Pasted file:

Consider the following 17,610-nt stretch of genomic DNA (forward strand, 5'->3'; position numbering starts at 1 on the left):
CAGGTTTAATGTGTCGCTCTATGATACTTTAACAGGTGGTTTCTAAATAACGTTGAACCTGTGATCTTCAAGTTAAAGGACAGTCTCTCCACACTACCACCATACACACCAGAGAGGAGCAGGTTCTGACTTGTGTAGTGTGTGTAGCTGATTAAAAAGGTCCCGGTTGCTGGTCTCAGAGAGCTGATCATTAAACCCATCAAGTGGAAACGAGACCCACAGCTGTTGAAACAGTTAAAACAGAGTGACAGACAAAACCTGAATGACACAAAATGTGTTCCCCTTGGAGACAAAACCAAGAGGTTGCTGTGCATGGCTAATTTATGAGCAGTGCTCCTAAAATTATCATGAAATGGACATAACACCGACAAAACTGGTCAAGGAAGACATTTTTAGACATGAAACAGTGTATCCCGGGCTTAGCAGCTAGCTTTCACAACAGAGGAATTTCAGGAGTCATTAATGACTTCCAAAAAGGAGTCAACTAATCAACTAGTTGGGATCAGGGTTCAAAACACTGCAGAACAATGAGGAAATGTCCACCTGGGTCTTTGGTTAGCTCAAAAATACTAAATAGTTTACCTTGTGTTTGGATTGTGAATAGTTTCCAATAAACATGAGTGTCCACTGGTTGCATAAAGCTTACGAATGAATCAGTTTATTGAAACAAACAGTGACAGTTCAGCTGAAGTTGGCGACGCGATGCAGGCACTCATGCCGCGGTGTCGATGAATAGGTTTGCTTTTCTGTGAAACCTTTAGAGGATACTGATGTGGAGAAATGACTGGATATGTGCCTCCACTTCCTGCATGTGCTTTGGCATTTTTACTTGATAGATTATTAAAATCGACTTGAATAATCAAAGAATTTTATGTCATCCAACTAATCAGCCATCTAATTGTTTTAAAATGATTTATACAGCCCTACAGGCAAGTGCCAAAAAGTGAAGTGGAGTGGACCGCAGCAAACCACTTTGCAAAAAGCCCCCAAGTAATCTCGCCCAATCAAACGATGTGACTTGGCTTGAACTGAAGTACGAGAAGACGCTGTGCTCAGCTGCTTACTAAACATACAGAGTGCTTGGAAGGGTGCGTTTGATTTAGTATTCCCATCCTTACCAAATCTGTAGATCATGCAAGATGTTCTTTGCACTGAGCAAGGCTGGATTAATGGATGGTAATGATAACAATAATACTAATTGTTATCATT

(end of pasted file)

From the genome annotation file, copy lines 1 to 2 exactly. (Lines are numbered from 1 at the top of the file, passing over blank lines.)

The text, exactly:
Consider the following 17,610-nt stretch of genomic DNA (forward strand, 5'->3'; position numbering starts at 1 on the left):
CAGGTTTAATGTGTCGCTCTATGATACTTTAACAGGTGGTTTCTAAATAACGTTGAACCTGTGATCTTCAAGTTAAAGGACAGTCTCTCCACACTACCACCATACACACCAGAGAGGAGCAGGTTCTGACTTGTGTAGTGTGTGTAGCTGATTAAAAAGGTCCCGGTTGCTGGTCTCAGAGAGCTGATCATTAAACCCATCAAGTGGAAACGAGACCCACAGCTGTTGAAACAGTTAAAACAGAGTGACAGACAAAACCTGAATGACACAAAATGTGTTCCCCTTGGAGACAAAACCAAGAGGTTGCTGTGCATGGCTAATTTATGAGCAGTGCTCCTAAAATTATCATGAAATGGACATAACACCGACAAAACTGGTCAAGGAAGACATTTTTAGACATGAAACAGTGTATCCCGGGCTTAGCAGCTAGCTTTCACAACAGAGGAATTTCAGGAGTCATTAATGACTTCCAAAAAGGAGTCAACTAATCAACTAGTTGGGATCAGGGTTCAAAACACTGCAGAACAATGAGGAAATGTCCACCTGGGTCTTTGGTTAGCTCAAAAATACTAAATAGTTTACCTTGTGTTTGGATTGTGAATAGTTTCCAATAAACATGAGTGTCCACTGGTTGCATAAAGCTTACGAATGAATCAGTTTATTGAAACAAACAGTGACAGTTCAGCTGAAGTTGGCGACGCGATGCAGGCACTCATGCCGCGGTGTCGATGAATAGGTTTGCTTTTCTGTGAAACCTTTAGAGGATACTGATGTGGAGAAATGACTGGATATGTGCCTCCACTTCCTGCATGTGCTTTGGCATTTTTACTTGATAGATTATTAAAATCGACTTGAATAATCAAAGAATTTTATGTCATCCAACTAATCAGCCATCTAATTGTTTTAAAATGATTTATACAGCCCTACAGGCAAGTGCCAAAAAGTGAAGTGGAGTGGACCGCAGCAAACCACTTTGCAAAAAGCCCCCAAGTAATCTCGCCCAATCAAACGATGTGACTTGGCTTGAACTGAAGTACGAGAAGACGCTGTGCTCAGCTGCTTACTAAACATACAGAGTGCTTGGAAGGGTGCGTTTGATTTAGTATTCCCATCCTTACCAAATCTGTAGATCATGCAAGATGTTCTTTGCACTGAGCAAGGCTGGATTAATGGATGGTAATGATAACAATAATACTAATTGTTATCATT